OPINION: The federal investigation of LMPD is overdue


Justin Farris

In October of 2020, Satchel and Cooper Walton broke a story about KSP training materials that advocated ruthless violence and repeatedly quoted Adolf Hitler. Earlier that year, on March 13, a botched no-knock warrant raid by the LMPD led to the death of Breonna Taylor. On March 27, LMPD’s pepper balling of a reporter and her cameraman for no apparent reason. On June  1, David McAtee was killed at a protest by LMPD and Kentucky Army National Guard, after firing warning shots into the air. On September 23rd, 2020, Breonna Taylor’s killers were acquitted for her death.

Kentucky police are long overdue for a federal investigation the likes of which is now happening. Though the KSP and LMPD are different departments, the faults of the KSP also show a lack of oversight of Kentucky police, and the LMPD has repeatedly received criticism for excessive force. It’s not only a recent phenomenon: in 2012, a detective shot an unarmed man while off duty and drunk, and got off with a $500 fine. It’s not only excessive force that’s a concern; there’s the ongoing LMPD explorer program sex scandal, and the police pressure to hide documents pertaining to the case.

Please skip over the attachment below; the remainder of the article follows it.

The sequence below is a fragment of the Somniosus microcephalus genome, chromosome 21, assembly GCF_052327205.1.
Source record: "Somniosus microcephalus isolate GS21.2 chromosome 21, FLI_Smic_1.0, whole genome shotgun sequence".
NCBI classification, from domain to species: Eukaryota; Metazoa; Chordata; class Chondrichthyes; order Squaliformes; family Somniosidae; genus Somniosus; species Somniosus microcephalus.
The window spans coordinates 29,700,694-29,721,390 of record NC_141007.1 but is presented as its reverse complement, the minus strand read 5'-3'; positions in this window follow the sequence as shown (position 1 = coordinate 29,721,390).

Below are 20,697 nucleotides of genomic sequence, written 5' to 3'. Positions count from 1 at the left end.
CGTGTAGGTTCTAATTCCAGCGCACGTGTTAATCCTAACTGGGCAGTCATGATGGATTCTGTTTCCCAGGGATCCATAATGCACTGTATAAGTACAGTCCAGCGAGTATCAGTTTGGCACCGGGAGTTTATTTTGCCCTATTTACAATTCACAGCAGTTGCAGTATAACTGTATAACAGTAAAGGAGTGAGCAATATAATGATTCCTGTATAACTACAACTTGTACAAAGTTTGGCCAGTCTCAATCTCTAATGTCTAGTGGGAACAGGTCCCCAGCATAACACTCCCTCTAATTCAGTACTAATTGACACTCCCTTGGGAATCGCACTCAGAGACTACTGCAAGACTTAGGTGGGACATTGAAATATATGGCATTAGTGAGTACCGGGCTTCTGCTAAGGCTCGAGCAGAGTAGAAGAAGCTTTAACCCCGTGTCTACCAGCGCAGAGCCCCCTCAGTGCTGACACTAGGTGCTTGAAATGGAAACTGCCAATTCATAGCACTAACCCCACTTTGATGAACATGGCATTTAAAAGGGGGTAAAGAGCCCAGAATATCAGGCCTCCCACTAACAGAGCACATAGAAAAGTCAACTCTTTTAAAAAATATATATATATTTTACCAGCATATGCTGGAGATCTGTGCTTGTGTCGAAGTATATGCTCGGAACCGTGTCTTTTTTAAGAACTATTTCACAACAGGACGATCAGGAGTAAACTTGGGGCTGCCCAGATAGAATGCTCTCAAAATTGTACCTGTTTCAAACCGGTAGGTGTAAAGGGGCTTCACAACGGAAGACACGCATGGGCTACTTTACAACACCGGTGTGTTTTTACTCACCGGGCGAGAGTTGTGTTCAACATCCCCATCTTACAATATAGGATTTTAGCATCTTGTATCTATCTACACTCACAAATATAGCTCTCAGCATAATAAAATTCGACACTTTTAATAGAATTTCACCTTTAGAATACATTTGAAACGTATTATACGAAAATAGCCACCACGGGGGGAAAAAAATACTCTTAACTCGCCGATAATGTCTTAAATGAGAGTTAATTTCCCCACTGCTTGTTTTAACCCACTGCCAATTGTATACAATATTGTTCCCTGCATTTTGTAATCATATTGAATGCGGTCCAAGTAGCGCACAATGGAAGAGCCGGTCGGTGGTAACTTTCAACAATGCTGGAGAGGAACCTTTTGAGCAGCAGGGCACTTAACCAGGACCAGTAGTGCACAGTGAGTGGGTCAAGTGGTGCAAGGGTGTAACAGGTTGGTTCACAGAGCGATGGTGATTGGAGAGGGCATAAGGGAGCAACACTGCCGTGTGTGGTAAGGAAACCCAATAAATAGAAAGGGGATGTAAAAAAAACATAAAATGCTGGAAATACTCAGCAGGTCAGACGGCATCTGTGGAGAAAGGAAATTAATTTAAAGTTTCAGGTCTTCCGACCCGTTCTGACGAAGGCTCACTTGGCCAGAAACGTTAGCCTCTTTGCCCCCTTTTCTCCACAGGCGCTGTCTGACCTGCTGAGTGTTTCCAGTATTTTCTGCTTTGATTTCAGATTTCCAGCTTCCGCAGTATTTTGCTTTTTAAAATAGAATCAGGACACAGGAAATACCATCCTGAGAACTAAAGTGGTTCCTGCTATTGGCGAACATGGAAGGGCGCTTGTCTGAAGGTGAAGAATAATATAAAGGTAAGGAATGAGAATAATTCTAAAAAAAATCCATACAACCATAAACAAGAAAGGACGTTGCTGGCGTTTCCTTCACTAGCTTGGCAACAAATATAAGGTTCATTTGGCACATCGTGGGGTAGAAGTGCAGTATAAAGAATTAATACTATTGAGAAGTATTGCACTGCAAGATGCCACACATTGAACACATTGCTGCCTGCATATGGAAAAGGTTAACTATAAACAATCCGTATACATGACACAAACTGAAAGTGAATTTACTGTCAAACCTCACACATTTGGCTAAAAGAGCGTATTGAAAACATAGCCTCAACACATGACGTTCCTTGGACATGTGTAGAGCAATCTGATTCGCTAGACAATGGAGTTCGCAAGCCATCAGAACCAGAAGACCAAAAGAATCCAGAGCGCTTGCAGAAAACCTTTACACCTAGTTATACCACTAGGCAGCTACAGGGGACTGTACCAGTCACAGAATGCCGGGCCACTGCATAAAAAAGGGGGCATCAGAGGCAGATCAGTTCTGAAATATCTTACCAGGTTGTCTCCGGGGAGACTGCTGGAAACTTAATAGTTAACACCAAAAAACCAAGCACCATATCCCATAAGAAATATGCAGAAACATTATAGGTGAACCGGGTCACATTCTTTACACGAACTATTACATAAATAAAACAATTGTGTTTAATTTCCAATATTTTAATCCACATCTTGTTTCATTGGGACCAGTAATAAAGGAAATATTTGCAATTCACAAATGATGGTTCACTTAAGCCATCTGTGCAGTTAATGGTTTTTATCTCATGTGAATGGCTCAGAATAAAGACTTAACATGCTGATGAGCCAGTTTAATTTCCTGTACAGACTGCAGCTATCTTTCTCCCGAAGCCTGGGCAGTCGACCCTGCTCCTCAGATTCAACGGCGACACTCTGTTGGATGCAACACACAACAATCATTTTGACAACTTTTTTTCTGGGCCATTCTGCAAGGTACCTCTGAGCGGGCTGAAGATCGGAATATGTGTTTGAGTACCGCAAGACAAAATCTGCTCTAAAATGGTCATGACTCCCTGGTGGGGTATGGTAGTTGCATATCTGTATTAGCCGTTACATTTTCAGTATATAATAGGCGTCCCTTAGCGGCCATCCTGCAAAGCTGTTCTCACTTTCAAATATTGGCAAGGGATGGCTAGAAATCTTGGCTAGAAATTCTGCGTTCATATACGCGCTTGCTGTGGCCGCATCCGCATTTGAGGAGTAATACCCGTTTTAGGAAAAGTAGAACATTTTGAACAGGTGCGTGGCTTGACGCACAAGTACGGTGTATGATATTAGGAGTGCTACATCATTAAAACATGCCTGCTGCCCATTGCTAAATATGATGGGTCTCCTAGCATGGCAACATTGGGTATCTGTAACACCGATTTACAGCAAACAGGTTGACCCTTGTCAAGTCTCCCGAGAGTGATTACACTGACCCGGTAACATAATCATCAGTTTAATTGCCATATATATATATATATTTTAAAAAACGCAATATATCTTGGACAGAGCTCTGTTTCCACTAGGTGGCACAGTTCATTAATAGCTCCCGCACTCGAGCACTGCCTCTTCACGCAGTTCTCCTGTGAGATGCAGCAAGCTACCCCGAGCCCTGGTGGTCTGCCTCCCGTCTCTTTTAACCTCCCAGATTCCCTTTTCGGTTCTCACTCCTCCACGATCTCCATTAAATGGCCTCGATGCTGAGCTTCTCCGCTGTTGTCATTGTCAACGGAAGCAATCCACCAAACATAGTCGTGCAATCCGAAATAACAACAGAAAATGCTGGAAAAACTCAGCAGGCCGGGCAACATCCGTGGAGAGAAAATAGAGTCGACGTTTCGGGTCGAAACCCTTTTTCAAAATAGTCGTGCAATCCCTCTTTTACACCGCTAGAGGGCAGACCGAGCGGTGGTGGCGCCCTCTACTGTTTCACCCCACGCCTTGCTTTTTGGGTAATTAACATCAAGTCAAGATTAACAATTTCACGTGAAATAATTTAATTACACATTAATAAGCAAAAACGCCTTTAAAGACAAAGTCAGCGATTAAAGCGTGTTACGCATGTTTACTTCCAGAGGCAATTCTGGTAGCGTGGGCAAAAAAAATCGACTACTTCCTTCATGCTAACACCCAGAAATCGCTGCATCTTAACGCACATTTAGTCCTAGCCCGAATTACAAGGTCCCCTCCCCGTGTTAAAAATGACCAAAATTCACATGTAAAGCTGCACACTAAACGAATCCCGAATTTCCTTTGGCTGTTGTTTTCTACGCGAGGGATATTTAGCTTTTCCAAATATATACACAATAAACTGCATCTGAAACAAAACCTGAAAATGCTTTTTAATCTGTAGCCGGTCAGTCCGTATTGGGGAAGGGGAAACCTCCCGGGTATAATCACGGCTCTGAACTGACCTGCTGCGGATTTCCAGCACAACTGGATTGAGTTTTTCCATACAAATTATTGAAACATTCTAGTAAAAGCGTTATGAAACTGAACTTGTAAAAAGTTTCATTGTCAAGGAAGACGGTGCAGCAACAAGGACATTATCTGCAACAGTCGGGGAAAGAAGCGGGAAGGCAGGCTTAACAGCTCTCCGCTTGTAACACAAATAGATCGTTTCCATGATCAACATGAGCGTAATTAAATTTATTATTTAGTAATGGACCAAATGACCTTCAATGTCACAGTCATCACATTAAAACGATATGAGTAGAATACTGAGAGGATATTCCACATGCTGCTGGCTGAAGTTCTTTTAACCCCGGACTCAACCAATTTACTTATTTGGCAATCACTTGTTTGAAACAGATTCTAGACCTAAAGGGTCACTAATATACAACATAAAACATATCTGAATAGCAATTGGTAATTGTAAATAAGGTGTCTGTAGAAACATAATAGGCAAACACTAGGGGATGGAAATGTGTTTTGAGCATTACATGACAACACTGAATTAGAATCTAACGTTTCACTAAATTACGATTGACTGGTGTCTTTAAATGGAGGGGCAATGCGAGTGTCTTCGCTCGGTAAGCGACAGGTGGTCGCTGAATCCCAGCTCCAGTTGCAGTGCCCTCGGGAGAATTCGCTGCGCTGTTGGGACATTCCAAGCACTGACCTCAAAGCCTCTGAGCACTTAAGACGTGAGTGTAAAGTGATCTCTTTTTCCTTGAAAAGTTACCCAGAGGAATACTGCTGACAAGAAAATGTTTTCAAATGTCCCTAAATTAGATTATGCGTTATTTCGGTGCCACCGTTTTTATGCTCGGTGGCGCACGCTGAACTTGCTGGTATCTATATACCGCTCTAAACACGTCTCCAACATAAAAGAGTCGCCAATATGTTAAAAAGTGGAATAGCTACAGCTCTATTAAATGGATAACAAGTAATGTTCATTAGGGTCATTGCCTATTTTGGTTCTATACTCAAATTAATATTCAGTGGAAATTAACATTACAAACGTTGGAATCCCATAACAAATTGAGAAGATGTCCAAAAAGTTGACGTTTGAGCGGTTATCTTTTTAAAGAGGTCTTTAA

LMPD has gone too long without a federal investigation. Any city investigation is going to have a difficult time, because it will have less funding and power, and possibly a conflict of interest. The repeated accusations of police brutality, the sexual misconduct, and circumvention of the legal system all point to serious problems and mismanagement in the department. A federal investigation will hopefully have more transparency and bring LMPD’s failures to light.

I want to be clear: I don’t hate police officers as a group. I am upset at the training policies and people in charge who have gotten us to the point where killers walk free because of a badge, and hiding evidence of sexual assault is allowed to happen. LMPD needs to be put in line, and live up to their ideals of law and order.